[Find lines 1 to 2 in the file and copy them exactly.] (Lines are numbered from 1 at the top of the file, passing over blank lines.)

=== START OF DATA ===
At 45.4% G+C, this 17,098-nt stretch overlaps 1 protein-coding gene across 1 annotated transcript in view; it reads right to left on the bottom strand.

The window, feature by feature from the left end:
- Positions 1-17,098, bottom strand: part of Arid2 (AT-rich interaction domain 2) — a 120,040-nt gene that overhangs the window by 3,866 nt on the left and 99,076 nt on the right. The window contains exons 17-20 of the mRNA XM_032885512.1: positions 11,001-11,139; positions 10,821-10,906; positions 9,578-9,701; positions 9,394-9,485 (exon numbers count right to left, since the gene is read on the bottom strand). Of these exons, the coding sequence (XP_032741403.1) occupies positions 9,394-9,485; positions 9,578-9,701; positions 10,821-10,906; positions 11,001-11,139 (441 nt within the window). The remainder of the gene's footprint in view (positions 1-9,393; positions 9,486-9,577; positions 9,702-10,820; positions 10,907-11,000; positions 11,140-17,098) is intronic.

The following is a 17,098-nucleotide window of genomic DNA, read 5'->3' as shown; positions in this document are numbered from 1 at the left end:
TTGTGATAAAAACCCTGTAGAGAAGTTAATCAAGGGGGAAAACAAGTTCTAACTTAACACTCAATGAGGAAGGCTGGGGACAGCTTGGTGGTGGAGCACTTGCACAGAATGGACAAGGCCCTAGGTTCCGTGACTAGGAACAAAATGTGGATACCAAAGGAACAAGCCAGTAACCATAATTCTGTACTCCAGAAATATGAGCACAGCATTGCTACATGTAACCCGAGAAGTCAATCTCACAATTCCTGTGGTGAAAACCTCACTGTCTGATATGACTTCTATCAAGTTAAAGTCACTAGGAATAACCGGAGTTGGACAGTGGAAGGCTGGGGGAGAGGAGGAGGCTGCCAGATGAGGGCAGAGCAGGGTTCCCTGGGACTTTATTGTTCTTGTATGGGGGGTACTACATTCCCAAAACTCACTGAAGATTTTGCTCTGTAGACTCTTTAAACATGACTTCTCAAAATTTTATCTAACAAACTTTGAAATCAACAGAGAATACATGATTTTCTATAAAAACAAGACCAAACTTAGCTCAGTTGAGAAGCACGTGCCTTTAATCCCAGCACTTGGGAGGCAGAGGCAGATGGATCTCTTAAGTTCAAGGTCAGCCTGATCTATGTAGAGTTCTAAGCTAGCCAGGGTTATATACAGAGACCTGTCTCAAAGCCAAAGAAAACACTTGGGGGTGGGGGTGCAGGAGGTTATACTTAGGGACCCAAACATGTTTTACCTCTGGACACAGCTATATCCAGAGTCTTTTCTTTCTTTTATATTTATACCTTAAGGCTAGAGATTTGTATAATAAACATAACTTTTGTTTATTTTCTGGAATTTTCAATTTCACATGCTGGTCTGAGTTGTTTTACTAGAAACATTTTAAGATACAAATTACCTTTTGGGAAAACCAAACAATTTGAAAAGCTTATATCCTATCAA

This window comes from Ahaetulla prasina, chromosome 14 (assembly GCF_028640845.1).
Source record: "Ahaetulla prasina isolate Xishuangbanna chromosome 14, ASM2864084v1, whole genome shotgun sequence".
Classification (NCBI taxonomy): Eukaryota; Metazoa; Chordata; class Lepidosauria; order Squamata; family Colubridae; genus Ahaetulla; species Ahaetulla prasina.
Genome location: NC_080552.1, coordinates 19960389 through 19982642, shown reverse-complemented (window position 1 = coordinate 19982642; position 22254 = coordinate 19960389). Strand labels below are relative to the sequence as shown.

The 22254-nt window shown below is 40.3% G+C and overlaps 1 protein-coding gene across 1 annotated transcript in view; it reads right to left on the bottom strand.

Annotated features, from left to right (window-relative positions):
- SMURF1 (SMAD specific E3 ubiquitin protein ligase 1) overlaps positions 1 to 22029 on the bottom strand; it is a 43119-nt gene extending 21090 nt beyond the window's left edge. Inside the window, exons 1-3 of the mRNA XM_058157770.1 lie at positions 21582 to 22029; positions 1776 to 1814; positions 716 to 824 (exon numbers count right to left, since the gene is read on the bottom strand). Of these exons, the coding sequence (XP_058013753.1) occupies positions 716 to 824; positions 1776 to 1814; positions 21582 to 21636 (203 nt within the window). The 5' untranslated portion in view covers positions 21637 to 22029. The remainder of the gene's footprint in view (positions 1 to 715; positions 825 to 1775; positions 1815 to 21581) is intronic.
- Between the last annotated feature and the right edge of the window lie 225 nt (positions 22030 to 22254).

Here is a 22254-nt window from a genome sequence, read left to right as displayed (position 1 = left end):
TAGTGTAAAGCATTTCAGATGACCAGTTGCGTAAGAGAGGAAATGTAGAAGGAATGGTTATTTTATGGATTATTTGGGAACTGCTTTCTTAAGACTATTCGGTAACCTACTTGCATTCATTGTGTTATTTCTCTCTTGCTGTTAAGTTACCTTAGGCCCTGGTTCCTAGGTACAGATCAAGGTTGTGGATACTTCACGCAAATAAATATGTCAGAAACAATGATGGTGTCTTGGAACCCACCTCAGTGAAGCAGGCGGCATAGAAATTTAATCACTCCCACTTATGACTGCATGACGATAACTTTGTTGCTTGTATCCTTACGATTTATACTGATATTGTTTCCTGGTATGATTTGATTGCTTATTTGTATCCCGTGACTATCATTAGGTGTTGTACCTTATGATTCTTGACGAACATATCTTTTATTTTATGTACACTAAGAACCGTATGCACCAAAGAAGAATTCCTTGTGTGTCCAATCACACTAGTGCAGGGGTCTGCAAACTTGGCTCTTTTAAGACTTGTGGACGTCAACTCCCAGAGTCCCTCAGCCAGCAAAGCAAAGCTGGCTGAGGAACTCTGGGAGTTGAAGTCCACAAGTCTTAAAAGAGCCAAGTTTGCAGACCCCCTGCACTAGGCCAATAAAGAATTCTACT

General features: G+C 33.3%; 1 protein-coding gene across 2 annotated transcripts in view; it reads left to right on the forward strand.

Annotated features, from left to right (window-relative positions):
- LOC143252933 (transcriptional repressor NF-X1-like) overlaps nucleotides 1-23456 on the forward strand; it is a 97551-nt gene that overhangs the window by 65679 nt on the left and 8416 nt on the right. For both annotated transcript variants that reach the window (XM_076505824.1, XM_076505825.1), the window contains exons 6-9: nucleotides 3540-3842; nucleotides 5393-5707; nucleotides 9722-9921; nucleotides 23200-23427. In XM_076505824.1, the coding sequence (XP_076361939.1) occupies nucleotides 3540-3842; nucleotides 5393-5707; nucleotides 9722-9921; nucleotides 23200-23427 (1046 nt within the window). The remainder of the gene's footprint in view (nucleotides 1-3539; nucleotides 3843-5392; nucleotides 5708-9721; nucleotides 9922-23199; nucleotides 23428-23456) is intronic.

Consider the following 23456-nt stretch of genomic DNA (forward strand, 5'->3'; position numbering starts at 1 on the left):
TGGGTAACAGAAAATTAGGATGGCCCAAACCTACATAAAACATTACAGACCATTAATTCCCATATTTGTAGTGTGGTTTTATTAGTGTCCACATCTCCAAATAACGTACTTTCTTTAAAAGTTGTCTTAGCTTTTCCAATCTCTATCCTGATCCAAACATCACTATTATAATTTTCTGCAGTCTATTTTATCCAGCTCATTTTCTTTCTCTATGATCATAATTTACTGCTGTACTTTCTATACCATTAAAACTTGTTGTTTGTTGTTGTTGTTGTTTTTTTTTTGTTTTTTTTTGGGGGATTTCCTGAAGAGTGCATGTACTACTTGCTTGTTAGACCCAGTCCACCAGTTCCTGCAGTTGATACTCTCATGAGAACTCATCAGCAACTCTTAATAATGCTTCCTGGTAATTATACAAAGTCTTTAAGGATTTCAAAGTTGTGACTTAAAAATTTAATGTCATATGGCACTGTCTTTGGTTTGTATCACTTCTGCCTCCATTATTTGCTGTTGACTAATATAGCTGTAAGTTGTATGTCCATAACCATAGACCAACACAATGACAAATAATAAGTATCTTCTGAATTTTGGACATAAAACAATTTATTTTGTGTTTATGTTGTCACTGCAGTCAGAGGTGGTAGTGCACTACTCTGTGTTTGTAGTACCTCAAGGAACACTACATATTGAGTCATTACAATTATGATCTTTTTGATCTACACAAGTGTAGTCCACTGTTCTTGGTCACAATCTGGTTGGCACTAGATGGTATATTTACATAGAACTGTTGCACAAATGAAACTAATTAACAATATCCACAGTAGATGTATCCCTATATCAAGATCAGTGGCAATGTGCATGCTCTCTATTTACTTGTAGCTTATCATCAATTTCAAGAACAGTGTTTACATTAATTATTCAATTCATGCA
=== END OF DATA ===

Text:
At 45.4% G+C, this 17,098-nt stretch overlaps 1 protein-coding gene across 1 annotated transcript in view; it reads right to left on the bottom strand.

The window, feature by feature from the left end: